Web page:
Buoyant tech shares recall the dotcom era

The latest consumer technology and recession-busting online bargains have encouraged shoppers to open their wallets again, according to earnings reports that sent some leading tech stocks higher on Friday.

Shares in Amazon, the world’s largest online retailer, soared 27 per cent on Friday, returning to a peak last reached at the height of the dotcom boom, after it registered a 28 per cent rise in sales in its latest quarter

Meanwhile, a revival in PC purchases supported the latest earnings from Microsoft and highlighted a broader increase in spending on personal technology, according to analysts.

After a year in which the world’s biggest tech company has suffered its first fall in sales and been forced to make its first company-wide job cuts, the news lifted hopes the sector had turned a corner. Microsoft shares closed up 5 per cent after earlier touching a 52-week high.

Some tech executives warned, however, that a rebound in corporate IT spending, which accounts for the bulk of tech purchases, was still needed to lift the entire industry out of the doldrums.

“The big variable in terms of the rebound is going to be the strength and speed” of the revival in corporate spending, said Chris Liddell, chief financial officer of Microsoft.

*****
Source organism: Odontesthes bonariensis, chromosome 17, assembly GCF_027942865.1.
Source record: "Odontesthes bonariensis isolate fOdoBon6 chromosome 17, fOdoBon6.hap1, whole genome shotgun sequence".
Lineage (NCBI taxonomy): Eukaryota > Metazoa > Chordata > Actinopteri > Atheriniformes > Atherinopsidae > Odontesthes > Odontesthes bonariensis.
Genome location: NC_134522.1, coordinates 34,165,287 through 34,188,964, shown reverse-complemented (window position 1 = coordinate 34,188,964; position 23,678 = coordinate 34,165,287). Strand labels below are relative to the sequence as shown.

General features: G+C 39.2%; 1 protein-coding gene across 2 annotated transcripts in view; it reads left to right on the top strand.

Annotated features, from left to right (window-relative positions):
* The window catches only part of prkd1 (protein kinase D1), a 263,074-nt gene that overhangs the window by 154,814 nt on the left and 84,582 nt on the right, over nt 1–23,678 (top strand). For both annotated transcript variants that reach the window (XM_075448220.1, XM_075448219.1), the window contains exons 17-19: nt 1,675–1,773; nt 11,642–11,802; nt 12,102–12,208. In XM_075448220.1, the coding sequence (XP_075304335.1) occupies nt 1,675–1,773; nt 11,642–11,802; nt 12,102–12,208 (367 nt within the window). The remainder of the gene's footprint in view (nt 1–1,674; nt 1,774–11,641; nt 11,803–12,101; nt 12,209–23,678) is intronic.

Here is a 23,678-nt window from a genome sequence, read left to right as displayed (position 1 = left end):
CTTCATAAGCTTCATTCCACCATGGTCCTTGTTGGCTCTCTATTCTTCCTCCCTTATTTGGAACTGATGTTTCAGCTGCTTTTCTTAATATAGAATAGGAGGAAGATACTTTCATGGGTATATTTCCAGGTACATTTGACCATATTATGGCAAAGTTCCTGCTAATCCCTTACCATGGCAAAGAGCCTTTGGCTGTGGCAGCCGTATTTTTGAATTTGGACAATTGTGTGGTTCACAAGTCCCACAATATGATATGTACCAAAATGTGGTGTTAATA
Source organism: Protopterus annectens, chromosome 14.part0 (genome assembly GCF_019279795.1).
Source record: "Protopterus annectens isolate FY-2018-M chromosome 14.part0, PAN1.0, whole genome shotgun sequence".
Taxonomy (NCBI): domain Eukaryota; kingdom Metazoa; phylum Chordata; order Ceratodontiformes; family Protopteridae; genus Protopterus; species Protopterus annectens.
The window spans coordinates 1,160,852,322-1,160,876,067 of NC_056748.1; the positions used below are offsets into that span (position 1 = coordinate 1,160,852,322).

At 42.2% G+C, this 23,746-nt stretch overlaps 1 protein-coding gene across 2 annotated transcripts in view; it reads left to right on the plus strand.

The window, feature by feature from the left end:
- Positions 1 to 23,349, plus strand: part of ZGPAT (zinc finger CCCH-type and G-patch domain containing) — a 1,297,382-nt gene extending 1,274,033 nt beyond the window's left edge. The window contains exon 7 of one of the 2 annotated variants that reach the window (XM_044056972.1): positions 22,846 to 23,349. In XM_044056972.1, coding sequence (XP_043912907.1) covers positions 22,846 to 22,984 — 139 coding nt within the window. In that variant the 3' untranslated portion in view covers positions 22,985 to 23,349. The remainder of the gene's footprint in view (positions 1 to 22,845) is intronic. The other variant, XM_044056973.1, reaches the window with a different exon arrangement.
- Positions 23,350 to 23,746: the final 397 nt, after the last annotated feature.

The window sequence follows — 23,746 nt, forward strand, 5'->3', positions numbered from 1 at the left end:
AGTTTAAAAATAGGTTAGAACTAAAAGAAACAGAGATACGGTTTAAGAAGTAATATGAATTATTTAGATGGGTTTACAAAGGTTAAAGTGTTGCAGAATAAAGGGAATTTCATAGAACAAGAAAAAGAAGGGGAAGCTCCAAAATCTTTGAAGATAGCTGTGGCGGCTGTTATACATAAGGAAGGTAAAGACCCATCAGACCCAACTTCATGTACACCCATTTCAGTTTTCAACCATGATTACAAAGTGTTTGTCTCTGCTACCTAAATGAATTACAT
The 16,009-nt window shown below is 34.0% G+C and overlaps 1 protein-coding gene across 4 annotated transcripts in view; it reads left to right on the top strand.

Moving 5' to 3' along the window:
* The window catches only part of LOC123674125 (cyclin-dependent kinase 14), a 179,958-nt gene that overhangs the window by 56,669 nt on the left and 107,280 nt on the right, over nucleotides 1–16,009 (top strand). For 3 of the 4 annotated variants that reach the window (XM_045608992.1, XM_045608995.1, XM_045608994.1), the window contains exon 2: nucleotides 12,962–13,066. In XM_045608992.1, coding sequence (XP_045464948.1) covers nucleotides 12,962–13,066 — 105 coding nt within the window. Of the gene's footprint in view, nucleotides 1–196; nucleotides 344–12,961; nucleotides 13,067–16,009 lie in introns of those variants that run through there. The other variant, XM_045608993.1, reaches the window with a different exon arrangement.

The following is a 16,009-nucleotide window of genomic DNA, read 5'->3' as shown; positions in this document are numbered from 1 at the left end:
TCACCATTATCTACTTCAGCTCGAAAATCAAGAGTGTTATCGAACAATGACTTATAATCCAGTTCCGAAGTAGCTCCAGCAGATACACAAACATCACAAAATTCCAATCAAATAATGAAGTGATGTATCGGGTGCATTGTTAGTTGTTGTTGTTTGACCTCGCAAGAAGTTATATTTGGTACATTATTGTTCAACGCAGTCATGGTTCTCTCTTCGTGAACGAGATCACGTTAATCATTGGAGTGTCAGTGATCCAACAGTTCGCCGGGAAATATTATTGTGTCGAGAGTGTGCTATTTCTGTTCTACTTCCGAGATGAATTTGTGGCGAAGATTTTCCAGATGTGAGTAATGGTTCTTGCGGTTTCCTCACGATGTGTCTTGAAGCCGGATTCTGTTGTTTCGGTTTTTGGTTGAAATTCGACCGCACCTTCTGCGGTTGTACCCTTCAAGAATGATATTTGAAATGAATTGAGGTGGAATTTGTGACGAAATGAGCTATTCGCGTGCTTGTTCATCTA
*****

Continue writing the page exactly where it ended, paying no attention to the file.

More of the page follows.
Consumer demand for technology, from PCs to new digital gadgets such as Apple’s iPhone, has helped revive Wall Street’s interest in the tech sector.

The soaring market value of Apple, the company at the forefront of consumer technology, has eclipsed household names such as JPMorgan and Procter & Gamble since the beginning of this month, making it the fourth most valuable US company, at $183bn. At the depth of its fortunes in 1997, before the return of co-founder Steve Jobs, Apple was worth less than $2bn.

Amazon said its Kindle electronic reader, first introduced two years ago, is now its best-selling item both in unit sales and dollars. The demand for the $259 device points to the readiness of supposedly “budget-conscious” shoppers to spend on “must have” electronic devices.

Wider bargain-hunting has been evident in solid results in recent days from internet companies, including Amazon and Google.

Walmart does not break out its online sales, but it indicated this week that they had grown slighty faster than Amazon’s during the year so far.

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